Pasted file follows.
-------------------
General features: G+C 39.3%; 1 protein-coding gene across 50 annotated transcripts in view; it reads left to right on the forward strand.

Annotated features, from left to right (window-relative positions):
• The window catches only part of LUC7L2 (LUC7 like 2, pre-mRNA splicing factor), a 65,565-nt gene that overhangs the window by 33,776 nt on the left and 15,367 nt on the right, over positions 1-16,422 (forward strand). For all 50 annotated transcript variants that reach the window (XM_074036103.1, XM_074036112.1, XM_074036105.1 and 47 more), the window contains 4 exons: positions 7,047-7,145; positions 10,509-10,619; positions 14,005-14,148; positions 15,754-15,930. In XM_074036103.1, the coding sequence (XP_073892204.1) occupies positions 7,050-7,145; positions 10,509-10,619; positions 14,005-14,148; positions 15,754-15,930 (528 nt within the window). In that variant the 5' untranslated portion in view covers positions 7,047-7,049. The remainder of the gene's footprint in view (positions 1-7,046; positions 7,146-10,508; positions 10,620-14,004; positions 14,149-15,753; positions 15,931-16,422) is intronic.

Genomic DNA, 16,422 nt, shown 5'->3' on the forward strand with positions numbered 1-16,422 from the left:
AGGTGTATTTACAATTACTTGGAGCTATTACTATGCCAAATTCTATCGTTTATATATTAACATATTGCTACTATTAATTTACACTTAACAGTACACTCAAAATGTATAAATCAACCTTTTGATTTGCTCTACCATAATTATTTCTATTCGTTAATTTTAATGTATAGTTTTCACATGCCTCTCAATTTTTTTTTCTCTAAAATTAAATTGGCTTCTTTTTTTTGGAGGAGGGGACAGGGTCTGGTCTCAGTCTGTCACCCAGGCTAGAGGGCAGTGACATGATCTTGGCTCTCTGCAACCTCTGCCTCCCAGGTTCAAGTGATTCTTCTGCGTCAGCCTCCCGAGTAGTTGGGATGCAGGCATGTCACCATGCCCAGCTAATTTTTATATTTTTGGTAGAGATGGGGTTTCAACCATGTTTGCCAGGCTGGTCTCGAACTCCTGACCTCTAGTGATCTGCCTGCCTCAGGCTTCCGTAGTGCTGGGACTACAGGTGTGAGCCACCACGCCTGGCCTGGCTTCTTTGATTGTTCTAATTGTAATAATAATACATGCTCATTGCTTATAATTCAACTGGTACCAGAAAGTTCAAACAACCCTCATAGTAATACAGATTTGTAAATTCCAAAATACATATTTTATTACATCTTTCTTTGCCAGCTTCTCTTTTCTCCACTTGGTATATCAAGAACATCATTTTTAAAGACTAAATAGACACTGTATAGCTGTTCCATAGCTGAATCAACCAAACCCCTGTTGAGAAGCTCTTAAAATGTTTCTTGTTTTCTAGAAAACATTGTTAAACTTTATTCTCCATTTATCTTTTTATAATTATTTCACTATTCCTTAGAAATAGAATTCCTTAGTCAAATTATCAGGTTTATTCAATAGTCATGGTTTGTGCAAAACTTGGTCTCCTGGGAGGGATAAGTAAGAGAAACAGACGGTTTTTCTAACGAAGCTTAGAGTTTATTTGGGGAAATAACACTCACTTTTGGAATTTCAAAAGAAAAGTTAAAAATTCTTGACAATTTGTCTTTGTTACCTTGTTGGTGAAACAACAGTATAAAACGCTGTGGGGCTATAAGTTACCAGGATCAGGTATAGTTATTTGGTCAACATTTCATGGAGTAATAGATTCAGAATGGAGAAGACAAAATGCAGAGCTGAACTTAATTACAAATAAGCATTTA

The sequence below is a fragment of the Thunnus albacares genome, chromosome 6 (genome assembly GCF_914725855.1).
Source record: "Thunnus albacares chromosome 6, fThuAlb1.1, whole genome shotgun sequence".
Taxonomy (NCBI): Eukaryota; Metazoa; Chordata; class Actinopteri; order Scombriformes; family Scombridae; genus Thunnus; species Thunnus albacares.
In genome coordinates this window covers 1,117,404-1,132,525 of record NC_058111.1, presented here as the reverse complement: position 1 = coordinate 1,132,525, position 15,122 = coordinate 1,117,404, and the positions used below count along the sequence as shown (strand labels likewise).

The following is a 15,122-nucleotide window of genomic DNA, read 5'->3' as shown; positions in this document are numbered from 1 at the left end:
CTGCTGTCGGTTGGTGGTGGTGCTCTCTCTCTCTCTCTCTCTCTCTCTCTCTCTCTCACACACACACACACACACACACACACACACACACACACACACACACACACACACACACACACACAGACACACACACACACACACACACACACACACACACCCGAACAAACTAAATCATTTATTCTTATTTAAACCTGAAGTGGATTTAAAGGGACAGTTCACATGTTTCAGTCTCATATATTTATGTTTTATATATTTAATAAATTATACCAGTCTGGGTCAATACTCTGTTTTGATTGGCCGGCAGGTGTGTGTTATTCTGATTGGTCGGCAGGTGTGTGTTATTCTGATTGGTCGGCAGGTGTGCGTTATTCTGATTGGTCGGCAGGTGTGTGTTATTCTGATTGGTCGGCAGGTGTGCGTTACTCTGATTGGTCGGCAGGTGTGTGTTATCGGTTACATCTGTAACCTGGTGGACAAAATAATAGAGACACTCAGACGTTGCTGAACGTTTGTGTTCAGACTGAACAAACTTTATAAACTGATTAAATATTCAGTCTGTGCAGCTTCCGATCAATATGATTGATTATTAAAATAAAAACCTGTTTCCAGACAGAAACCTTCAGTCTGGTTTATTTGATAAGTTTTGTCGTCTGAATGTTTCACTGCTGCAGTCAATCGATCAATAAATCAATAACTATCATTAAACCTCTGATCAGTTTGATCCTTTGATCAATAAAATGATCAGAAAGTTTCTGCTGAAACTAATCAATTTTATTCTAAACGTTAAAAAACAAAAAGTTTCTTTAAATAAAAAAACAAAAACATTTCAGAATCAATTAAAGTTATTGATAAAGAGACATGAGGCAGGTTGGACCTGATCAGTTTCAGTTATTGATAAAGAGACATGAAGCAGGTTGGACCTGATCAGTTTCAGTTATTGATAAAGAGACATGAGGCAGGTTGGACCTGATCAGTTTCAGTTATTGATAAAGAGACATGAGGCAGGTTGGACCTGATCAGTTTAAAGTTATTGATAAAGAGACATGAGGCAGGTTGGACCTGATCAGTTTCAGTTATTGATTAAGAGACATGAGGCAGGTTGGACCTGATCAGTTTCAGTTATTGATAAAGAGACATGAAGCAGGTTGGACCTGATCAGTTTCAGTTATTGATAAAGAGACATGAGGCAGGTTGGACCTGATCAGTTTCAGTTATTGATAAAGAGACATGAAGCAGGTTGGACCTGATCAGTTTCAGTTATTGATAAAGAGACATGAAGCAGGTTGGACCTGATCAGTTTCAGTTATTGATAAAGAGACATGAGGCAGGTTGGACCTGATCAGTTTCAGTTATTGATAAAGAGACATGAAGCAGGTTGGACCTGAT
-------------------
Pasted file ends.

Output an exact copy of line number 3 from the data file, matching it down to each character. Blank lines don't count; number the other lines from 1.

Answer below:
• The window catches only part of LUC7L2 (LUC7 like 2, pre-mRNA splicing factor), a 65,565-nt gene that overhangs the window by 33,776 nt on the left and 15,367 nt on the right, over positions 1-16,422 (forward strand). For all 50 annotated transcript variants that reach the window (XM_074036103.1, XM_074036112.1, XM_074036105.1 and 47 more), the window contains 4 exons: positions 7,047-7,145; positions 10,509-10,619; positions 14,005-14,148; positions 15,754-15,930. In XM_074036103.1, the coding sequence (XP_073892204.1) occupies positions 7,050-7,145; positions 10,509-10,619; positions 14,005-14,148; positions 15,754-15,930 (528 nt within the window). In that variant the 5' untranslated portion in view covers positions 7,047-7,049. The remainder of the gene's footprint in view (positions 1-7,046; positions 7,146-10,508; positions 10,620-14,004; positions 14,149-15,753; positions 15,931-16,422) is intronic.